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Dunhuang Caves on the Silk Road

UW Allen Library North Ground Floor

The physical exhibit will be on display from December 12, 2022 to March 10, 2023 at the UW Allen Library North Ground Floor. It presents selected contents from the three virtual exhibits and curated physical resources from the UW Tateuchi EAL collection.

Stories behind the Dunhuang Caves

Virtual Exhibit

The exhibit is to provide a glimpse of Dunhuang’s history through the fine artworks from six selected caves of the Mogao Grottoes: Cave 254 (North Wei Dynasty 386-584 A.D.), Cave 285 (West Wei Dynasty 535-557 A.D.), Cave 220 (Tang Dynasty 618-907 A.D.), Cave 172 (High Tang Dynasty 618-904 A.D.), Cave 061 (Five Dynasties Period 907-979 A.D.) , and Cave 003 (Yuan Dynasty 1279-1368 A.D.). These caves exemplified the interchange of ideas, thoughts, and religions of the East and the West during these periods of time along the Silk Road.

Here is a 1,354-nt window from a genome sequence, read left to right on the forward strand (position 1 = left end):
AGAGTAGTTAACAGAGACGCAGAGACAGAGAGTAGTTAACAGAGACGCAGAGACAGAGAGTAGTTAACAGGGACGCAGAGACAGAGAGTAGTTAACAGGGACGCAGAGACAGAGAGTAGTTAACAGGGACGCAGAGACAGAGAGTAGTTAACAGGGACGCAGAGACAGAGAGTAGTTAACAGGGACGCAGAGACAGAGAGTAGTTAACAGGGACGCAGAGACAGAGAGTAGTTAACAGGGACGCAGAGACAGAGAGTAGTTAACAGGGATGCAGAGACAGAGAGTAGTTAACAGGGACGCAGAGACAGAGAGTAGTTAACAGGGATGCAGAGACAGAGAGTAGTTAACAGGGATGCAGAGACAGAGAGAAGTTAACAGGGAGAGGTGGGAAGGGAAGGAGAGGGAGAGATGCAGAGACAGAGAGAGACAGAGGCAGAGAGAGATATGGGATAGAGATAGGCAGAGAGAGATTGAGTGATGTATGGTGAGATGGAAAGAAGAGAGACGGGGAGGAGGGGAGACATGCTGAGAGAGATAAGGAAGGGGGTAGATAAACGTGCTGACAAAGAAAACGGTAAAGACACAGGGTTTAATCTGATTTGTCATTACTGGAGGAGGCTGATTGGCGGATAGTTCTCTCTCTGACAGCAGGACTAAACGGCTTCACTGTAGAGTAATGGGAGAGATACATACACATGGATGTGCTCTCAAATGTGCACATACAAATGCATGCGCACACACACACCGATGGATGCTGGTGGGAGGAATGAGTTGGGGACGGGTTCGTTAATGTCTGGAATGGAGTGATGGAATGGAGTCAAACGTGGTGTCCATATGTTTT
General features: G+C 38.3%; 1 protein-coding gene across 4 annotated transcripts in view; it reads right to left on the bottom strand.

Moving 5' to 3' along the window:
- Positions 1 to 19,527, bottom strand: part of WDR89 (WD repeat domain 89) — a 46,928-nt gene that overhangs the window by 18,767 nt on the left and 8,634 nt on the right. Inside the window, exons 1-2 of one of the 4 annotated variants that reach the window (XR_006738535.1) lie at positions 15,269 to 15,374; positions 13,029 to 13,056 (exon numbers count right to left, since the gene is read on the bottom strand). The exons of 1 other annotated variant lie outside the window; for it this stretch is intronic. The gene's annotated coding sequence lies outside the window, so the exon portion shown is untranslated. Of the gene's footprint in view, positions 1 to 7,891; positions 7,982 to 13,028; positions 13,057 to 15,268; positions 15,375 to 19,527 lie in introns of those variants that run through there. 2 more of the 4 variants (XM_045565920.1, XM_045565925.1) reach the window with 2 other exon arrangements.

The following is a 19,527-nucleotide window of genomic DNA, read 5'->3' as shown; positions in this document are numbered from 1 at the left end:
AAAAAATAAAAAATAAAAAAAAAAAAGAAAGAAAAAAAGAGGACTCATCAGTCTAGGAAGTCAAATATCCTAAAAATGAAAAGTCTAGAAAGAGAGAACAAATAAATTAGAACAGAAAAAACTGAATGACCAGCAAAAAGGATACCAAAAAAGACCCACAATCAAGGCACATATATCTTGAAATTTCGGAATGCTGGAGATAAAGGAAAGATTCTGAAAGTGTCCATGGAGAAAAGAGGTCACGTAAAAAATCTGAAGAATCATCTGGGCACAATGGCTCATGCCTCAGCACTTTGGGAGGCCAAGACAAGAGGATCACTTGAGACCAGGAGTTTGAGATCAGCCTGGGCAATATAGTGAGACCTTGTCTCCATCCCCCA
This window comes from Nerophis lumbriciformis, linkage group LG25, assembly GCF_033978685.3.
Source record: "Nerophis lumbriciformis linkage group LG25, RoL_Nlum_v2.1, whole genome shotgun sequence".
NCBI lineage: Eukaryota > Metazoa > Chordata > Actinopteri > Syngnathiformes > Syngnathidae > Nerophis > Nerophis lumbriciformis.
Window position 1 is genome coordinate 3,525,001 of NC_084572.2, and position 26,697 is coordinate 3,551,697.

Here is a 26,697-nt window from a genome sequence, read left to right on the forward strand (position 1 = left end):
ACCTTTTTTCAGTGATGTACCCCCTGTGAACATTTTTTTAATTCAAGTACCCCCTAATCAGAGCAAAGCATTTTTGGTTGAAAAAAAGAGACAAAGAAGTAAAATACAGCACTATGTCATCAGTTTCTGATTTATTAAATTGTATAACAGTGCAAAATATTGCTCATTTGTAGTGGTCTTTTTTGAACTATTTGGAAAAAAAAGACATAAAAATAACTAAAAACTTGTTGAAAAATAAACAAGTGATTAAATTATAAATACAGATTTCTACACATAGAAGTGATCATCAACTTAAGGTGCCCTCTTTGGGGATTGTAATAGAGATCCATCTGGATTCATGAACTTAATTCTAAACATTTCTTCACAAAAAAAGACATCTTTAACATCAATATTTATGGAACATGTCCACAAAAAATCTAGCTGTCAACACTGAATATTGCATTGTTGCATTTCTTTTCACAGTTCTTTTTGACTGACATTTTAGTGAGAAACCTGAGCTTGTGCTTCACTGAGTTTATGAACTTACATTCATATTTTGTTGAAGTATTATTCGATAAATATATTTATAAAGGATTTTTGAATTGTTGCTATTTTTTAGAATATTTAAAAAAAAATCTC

The Library Cave and Dunhuang Manuscripts

Virtual Exhibit

Since the early 20th century when these manuscripts left Dunhuang, they were being collected and studied by major libraries, museums, and research institutions around the world. With the aid of the IDP, we present in this exhibition 20 (sets of) items that showcased the multitude of Dunhuang manuscripts. These manuscripts open a fascinating window into distant history, providing a close, realistic, and vivid view into the physical, artistic, and spiritual lives of various cultures.  

Conservation and the Future of Dunhuang

Virtual Exhibit

In this last exhibit of the UW Dunhuang project, we trace Dunghuang, mainly the Mogao Caves’ development after it was finally in the hands of people who cared about the site and the great treasures they contained. Along the way, we commemorate those who devoted research, funding, and effort in preserving Dunhuang for the many generations after us.